The curse of DeListing strikes again. Isnt it time we all learnt the very obvious lesson?
Righteous have often been held up by Crowdcube, where they raised all of their finance, as a shining example of a great funding success.
Now in a letter to shareholders, Gem has offered to buy back their shares after the company's salad dressings have been delisted by many of their main clients. It now appears, according to the email, that salad dressings are not the guaranteed success story that was sold by Crowdcube to its investors - or at least not in this country. It's not clear what has changed - maybe the whole thing was made up from the start?
Righteous is a classic example of how not to do things. There is no doubt that they work very hard, but their business judgements have now been proven to be very poor. A deal recently struck in the US has been a disaster, their own words, and the company appears to be being prepared for mothballing. They cant say what they can pay shareholders for their shares - but acknowledge that they are strapped for cash - so not much.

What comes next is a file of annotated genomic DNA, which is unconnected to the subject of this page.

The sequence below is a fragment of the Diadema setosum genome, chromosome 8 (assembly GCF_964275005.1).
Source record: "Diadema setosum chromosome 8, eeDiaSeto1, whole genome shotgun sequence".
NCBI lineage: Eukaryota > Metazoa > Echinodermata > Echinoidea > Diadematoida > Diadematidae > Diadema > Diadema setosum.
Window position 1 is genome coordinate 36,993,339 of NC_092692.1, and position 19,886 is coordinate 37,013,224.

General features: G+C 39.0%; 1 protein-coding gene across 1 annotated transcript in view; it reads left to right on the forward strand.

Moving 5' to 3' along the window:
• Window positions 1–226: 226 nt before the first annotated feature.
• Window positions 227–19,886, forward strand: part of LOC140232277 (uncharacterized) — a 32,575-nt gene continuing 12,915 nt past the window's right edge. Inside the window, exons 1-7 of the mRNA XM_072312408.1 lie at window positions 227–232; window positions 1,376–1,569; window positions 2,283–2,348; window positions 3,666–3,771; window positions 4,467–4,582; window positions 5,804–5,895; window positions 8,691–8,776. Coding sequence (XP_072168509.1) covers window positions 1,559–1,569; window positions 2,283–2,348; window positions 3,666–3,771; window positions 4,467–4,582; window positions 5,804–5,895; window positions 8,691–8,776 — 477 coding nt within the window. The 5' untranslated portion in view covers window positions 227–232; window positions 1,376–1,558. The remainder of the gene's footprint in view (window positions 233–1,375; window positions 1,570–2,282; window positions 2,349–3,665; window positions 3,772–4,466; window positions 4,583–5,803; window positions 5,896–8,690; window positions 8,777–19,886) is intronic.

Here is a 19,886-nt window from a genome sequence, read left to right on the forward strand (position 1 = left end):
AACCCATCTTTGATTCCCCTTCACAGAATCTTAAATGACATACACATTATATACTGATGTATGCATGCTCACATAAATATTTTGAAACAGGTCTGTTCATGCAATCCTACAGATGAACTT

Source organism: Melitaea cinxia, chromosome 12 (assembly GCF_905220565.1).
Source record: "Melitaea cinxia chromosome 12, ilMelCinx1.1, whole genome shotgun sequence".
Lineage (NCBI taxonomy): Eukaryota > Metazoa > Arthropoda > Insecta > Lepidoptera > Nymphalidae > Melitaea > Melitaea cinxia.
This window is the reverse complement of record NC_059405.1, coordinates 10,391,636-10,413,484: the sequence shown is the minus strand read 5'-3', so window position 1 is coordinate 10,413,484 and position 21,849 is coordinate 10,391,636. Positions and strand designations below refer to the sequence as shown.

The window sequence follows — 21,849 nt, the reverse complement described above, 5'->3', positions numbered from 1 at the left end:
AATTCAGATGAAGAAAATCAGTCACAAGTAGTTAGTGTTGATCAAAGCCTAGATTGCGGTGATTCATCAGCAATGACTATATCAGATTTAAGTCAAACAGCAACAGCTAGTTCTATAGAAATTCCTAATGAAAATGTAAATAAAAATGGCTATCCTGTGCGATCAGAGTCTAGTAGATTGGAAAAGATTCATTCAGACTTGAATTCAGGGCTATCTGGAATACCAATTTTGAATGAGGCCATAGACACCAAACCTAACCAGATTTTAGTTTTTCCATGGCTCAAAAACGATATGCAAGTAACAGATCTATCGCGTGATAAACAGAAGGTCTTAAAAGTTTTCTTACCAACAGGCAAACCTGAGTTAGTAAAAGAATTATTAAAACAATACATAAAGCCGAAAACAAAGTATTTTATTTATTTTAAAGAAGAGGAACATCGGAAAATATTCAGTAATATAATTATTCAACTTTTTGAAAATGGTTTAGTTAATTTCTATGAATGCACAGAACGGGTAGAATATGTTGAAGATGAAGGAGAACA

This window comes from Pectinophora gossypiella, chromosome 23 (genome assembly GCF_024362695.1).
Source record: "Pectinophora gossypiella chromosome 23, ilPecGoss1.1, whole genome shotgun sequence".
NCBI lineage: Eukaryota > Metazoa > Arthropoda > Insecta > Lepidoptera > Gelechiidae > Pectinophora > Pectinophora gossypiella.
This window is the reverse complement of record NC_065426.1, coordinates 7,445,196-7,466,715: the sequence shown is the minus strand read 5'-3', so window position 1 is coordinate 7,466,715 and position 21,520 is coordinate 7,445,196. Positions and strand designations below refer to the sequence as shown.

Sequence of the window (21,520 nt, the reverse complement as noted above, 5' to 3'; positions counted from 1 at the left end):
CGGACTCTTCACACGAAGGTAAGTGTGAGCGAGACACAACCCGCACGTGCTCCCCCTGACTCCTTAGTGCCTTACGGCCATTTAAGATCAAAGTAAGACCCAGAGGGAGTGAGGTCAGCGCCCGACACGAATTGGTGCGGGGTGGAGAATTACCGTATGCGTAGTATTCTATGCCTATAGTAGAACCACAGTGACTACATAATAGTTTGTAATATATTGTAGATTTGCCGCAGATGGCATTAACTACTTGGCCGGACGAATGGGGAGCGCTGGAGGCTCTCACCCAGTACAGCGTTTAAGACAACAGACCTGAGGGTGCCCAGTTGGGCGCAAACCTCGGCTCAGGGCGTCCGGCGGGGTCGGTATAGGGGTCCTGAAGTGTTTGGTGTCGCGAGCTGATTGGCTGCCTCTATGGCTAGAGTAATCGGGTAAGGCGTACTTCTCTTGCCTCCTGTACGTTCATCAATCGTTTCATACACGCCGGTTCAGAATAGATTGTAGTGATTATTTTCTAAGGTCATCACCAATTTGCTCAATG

Investors might feel slightly misled. In one of the early raises they carried out on Crowdcube, they had a contract with a US distributor as a mainstay of the offer. Not long after promising the earth, it turned out the first shipment had not sold well so the contract was cancelled.
Then Gem discovered cauliflower - creating Cauli Rice as a separate company and using Crowdcube to raise money for it. Despite some serious problems with a failure of the their product using winter cauliflowers, this business appears to be going quite well. But then, we all thought that about Righteous - right? Did investors in Righteous really sign up to a deal where the two founders walk of into the sunset through a field of cauliflowers - somehow we doubt it. It will be interesting to see what they offer to pay back - maybe a share deal with Cauli would be a better option?
So the obvious lesson, in case you are a little slow, is that you cannot believe what they tell you and if the listings are mainly with the big boys, they cannot be relied upon. Do you think anyone would have invested in Righteous had they known what Gem has just told them -
Because salad dressings is a shrinking category, supermarket buyers are giving it less space and cutting down the brands in the range - and sadly Righteous has been part of that cull
- that it turns out salad dressings are not an important market in the UK after all?